Business owners, is your firm vulnerable to scams? The amount lost to fraud has increased by 35%
Chris Broome – Chartered Financial Planner
As a business owner, have you thought about how vulnerable your firm is to scams? The pandemic has led to many businesses changing how they operate, and fraudsters are taking advantage.
According to the latest UK Finance figures, covering the first half of 2021, fraud against businesses has increased by 35% in just a year.
UK Finance has warned that small- and medium-sized enterprises (SMEs) must be alert to scams. The figures show that £59.2 million was lost to scams in six months. This figure represents the reported losses and, as some may go unnoticed or unreported, it could just be the tip of the iceberg.
A survey shows just how frequently businesses are being targeted by scammers:
- 8 in 10 SMEs have received an unsolicited text or email requesting money.
- 64% of SMEs have received an unsolicited phone call.
While in many cases businesses will spot a scam, fraudsters are becoming increasingly sophisticated. So, during busy periods, it can be easier than you think to overlook the red flags. Indeed, 1 in 6 SMEs admitted they had not challenged an unsolicited call requesting money or personal information.
While you may think you’d easily spot a scam, the psychological tricks fraudsters use can catch you off guard.
The 2 most common fraud tactics used against businesses
There are many tactics that fraudsters will use to try and deceive businesses. According to UK Finance, the two most common scams targeting SMEs are:
- CEO scam: This is when a scammer will contact business employees claiming to be the CEO or another senior manager. They may request that an urgent payment be made, account details are updated, or ask for sensitive information like passwords. Spoofing technology or hacking can make it seem as though scam emails are genuine or that phone calls are coming from a number the victim recognises.
- Invoice and mandate scams: As a business, you’ll deal with different suppliers and other firms you must pay. In this scam, a criminal will pose as one of these suppliers and try to convince you that their bank details have changed. It can result in you paying the scammer rather than your usual supplier.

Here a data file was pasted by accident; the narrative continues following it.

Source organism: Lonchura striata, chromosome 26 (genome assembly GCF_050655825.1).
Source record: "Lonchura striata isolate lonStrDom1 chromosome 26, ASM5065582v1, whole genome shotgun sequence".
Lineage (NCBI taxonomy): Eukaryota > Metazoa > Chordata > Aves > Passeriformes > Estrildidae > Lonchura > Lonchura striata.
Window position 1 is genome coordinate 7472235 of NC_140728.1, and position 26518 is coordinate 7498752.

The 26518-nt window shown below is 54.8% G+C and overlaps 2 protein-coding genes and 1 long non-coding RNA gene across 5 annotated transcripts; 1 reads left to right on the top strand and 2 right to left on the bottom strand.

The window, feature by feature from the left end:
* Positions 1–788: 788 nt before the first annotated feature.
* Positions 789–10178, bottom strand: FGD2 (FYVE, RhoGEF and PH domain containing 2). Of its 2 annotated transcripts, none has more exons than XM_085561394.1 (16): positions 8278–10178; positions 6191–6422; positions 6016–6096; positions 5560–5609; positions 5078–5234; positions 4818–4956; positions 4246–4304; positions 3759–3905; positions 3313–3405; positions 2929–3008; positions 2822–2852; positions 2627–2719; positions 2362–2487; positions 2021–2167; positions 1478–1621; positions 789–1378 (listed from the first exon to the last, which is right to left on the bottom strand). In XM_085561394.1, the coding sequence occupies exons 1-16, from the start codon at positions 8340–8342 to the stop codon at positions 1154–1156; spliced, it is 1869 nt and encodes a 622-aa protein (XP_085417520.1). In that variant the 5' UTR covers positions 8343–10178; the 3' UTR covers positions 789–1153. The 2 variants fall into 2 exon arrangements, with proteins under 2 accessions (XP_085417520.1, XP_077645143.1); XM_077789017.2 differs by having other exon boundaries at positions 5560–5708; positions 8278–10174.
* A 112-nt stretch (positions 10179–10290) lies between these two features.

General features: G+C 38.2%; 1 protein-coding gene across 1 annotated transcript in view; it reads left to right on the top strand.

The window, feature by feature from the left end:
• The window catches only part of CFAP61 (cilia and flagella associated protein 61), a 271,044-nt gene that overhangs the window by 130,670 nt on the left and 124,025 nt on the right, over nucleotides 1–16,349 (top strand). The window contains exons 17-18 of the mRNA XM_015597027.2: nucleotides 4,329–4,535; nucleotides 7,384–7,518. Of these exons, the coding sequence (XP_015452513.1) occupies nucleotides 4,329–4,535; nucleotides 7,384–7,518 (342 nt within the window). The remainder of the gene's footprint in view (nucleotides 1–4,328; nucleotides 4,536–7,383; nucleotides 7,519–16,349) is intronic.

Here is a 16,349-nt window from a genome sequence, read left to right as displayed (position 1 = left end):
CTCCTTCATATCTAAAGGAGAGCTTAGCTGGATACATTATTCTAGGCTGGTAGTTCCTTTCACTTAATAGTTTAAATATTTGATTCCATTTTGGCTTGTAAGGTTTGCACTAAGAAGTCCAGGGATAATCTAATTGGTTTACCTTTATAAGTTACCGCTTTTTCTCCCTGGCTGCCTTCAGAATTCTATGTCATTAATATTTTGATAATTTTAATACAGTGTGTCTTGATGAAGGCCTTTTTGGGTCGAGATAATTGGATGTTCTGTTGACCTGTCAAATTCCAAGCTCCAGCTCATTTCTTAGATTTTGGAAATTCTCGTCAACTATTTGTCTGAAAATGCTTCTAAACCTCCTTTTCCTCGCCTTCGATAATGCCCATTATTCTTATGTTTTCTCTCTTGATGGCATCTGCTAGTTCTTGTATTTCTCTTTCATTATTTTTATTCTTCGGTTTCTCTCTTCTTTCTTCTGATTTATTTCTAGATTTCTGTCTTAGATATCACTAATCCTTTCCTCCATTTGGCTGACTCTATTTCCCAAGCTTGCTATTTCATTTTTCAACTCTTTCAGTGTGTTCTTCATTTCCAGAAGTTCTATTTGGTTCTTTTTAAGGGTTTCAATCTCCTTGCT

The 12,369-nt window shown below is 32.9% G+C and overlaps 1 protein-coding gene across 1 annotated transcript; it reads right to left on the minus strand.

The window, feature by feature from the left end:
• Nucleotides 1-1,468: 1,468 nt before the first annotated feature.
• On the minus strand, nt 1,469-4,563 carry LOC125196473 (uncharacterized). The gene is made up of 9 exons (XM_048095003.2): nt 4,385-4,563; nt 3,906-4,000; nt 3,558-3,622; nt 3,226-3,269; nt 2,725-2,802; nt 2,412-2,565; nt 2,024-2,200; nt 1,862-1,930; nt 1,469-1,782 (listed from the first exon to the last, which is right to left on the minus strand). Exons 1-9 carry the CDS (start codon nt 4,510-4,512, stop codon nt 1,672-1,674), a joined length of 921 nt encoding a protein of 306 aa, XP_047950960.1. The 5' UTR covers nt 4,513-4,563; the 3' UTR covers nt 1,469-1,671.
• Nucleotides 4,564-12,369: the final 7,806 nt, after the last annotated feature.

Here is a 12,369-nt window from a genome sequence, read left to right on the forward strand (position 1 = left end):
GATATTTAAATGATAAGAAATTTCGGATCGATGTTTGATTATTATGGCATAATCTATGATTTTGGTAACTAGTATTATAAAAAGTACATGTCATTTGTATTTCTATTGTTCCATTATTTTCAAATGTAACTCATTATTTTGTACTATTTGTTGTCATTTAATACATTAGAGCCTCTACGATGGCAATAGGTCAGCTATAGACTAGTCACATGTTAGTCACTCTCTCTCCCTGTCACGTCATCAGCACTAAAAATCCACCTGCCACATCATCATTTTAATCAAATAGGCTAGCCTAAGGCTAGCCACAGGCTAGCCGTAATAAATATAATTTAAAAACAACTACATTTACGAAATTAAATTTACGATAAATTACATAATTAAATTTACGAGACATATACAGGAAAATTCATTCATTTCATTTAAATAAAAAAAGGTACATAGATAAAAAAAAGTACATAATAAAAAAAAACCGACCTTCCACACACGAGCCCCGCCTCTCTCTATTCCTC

Martin McTague, the national vice-chair of policy and advocacy at the Federation of Small Businesses, said: “Business crime is a serious issue for small firms right across the country, with fraud being one of the key problems at hand and one that has only been accelerated due to the increase in online trading and e-commerce during the pandemic.
“Small businesses face almost 4 million cases of cybercrime each year, predominantly focused on malware and fraudulent payments, so the need for vigilance has never been more important.”
5 practical ways you can protect your business from scams
- Take some time to think
If something seems out of the ordinary, take a step back and give yourself time to think about it. Sometimes, just a few minutes of space can help you identify red flags you may otherwise miss.
- Verify all details directly with other companies or individuals
If you have received an unusual communication from anyone, whether internally or externally, a few minutes to verify it could protect your money.
Don’t reply to the email or continue a phone conversation. Instead, go directly to the business or individual you’d usually talk to. A genuine supplier or business partner will understand why you may have concerns.
- Have a clear payment procedure
Scams can occur if there are misunderstandings within your business. Setting out clear procedures and details of what should happen if anyone spots something unusual can reduce the risk of your firm falling victim to a scam.
- Regularly review your accounts
It is possible for scams to go unnoticed at first, for example, if you believe payments to suppliers have been correctly made. Reviewing your accounts regularly can help flag up potential issues quickly.
- Ensure employees are alert to scams
In your business, there may be other people that are responsible for making payments or managing finances. As a result, they may also be targeted by scammers, so it’s important they are aware of the potential risks and understand the procedures you have set out.
If you have been scammed or have concerns about communication you’ve received, you should immediately contact Action Fraud and your business bank. If a scam has occurred, reporting it quickly could mean the police are able to recover the funds.
Please note: This blog is for general information only and does not constitute advice. The information is aimed at retail clients only.